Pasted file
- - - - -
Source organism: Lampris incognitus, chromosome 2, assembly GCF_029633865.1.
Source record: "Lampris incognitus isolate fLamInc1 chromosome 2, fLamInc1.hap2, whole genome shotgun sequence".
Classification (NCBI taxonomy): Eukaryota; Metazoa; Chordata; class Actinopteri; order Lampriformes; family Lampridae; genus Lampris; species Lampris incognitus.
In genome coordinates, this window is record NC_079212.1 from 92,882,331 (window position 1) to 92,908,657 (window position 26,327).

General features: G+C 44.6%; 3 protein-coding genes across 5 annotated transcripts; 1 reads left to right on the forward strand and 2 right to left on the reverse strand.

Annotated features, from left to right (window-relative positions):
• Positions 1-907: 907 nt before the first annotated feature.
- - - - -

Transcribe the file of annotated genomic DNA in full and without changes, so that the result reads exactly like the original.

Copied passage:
Source organism: Lampris incognitus, chromosome 2, assembly GCF_029633865.1.
Source record: "Lampris incognitus isolate fLamInc1 chromosome 2, fLamInc1.hap2, whole genome shotgun sequence".
Classification (NCBI taxonomy): Eukaryota; Metazoa; Chordata; class Actinopteri; order Lampriformes; family Lampridae; genus Lampris; species Lampris incognitus.
In genome coordinates, this window is record NC_079212.1 from 92,882,331 (window position 1) to 92,908,657 (window position 26,327).

General features: G+C 44.6%; 3 protein-coding genes across 5 annotated transcripts; 1 reads left to right on the forward strand and 2 right to left on the reverse strand.

Annotated features, from left to right (window-relative positions):
• Positions 1-907: 907 nt before the first annotated feature.